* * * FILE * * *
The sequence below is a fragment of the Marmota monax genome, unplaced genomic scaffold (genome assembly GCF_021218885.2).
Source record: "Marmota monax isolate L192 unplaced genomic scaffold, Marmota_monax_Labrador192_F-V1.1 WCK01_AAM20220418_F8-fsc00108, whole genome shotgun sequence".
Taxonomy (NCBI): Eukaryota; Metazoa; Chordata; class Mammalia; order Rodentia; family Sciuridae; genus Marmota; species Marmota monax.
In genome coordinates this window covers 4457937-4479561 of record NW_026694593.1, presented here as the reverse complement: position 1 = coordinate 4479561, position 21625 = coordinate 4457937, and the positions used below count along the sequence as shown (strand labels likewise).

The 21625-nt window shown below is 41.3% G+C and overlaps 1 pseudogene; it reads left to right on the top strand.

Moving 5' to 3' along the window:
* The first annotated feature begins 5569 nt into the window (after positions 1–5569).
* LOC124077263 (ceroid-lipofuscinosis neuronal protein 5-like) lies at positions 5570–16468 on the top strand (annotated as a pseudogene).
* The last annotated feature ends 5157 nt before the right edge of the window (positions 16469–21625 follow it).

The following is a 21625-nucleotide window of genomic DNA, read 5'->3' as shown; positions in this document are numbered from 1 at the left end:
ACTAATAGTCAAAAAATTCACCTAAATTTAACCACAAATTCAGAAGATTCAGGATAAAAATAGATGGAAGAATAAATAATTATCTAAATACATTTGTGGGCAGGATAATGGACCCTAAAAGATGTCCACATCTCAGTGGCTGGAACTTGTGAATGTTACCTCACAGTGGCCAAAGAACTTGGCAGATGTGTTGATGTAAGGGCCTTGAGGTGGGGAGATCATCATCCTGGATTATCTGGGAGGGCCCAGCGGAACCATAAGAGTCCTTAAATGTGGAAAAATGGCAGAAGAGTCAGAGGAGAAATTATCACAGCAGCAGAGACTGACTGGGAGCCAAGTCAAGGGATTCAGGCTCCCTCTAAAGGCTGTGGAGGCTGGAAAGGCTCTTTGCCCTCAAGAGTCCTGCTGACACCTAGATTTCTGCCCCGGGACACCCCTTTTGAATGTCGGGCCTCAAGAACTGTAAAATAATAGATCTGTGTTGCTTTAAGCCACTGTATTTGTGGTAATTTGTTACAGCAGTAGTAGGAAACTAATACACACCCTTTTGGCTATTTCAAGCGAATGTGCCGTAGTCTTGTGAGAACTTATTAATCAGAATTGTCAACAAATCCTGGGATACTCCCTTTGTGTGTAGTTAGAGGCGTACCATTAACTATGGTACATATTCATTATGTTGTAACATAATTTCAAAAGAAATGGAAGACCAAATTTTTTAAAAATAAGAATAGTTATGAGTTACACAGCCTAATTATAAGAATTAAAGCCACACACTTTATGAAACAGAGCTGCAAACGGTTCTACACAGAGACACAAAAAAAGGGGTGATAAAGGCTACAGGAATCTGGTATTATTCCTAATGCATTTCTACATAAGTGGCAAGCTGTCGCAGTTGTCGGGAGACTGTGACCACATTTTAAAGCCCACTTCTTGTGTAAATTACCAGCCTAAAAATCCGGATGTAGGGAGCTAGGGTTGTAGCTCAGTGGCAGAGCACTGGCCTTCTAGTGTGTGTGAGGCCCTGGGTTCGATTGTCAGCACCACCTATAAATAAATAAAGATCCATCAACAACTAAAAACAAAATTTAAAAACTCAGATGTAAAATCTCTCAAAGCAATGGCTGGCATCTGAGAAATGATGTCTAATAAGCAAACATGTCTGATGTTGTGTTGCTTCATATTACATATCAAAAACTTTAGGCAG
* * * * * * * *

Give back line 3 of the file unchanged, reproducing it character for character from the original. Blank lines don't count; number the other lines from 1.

Taxonomy (NCBI): Eukaryota; Metazoa; Chordata; class Mammalia; order Rodentia; family Sciuridae; genus Marmota; species Marmota monax.